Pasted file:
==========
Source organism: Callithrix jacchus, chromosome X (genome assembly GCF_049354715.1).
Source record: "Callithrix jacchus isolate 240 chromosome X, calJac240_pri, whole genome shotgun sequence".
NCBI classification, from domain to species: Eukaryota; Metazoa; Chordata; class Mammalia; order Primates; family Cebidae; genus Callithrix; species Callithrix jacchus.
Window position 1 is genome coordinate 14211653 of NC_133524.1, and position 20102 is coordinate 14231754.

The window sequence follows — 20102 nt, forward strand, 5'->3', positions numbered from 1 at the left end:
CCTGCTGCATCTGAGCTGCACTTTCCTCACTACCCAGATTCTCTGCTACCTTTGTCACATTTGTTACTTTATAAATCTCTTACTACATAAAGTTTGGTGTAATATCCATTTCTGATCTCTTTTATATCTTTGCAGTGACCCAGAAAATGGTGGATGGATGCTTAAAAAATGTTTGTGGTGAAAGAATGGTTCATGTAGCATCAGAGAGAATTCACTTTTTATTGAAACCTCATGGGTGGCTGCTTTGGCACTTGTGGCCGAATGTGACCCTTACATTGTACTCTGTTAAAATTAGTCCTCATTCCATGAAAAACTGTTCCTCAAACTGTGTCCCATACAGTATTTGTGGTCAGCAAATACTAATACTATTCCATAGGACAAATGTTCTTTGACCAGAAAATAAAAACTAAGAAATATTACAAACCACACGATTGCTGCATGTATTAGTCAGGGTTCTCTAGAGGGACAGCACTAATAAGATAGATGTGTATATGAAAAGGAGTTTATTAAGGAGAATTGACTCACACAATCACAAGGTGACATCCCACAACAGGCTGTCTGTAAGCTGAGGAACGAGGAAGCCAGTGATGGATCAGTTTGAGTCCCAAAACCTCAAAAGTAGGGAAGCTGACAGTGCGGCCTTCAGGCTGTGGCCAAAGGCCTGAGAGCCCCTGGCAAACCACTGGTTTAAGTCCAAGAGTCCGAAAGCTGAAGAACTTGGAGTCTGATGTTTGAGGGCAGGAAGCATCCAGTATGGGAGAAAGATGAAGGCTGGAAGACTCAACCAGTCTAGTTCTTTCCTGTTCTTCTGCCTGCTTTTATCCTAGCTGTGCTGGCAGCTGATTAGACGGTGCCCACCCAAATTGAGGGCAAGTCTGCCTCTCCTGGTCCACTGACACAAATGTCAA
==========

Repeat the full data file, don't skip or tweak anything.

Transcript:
Source organism: Callithrix jacchus, chromosome X (genome assembly GCF_049354715.1).
Source record: "Callithrix jacchus isolate 240 chromosome X, calJac240_pri, whole genome shotgun sequence".
NCBI classification, from domain to species: Eukaryota; Metazoa; Chordata; class Mammalia; order Primates; family Cebidae; genus Callithrix; species Callithrix jacchus.
Window position 1 is genome coordinate 14211653 of NC_133524.1, and position 20102 is coordinate 14231754.

The window sequence follows — 20102 nt, forward strand, 5'->3', positions numbered from 1 at the left end:
CCTGCTGCATCTGAGCTGCACTTTCCTCACTACCCAGATTCTCTGCTACCTTTGTCACATTTGTTACTTTATAAATCTCTTACTACATAAAGTTTGGTGTAATATCCATTTCTGATCTCTTTTATATCTTTGCAGTGACCCAGAAAATGGTGGATGGATGCTTAAAAAATGTTTGTGGTGAAAGAATGGTTCATGTAGCATCAGAGAGAATTCACTTTTTATTGAAACCTCATGGGTGGCTGCTTTGGCACTTGTGGCCGAATGTGACCCTTACATTGTACTCTGTTAAAATTAGTCCTCATTCCATGAAAAACTGTTCCTCAAACTGTGTCCCATACAGTATTTGTGGTCAGCAAATACTAATACTATTCCATAGGACAAATGTTCTTTGACCAGAAAATAAAAACTAAGAAATATTACAAACCACACGATTGCTGCATGTATTAGTCAGGGTTCTCTAGAGGGACAGCACTAATAAGATAGATGTGTATATGAAAAGGAGTTTATTAAGGAGAATTGACTCACACAATCACAAGGTGACATCCCACAACAGGCTGTCTGTAAGCTGAGGAACGAGGAAGCCAGTGATGGATCAGTTTGAGTCCCAAAACCTCAAAAGTAGGGAAGCTGACAGTGCGGCCTTCAGGCTGTGGCCAAAGGCCTGAGAGCCCCTGGCAAACCACTGGTTTAAGTCCAAGAGTCCGAAAGCTGAAGAACTTGGAGTCTGATGTTTGAGGGCAGGAAGCATCCAGTATGGGAGAAAGATGAAGGCTGGAAGACTCAACCAGTCTAGTTCTTTCCTGTTCTTCTGCCTGCTTTTATCCTAGCTGTGCTGGCAGCTGATTAGACGGTGCCCACCCAAATTGAGGGCAAGTCTGCCTCTCCTGGTCCACTGACACAAATGTCAA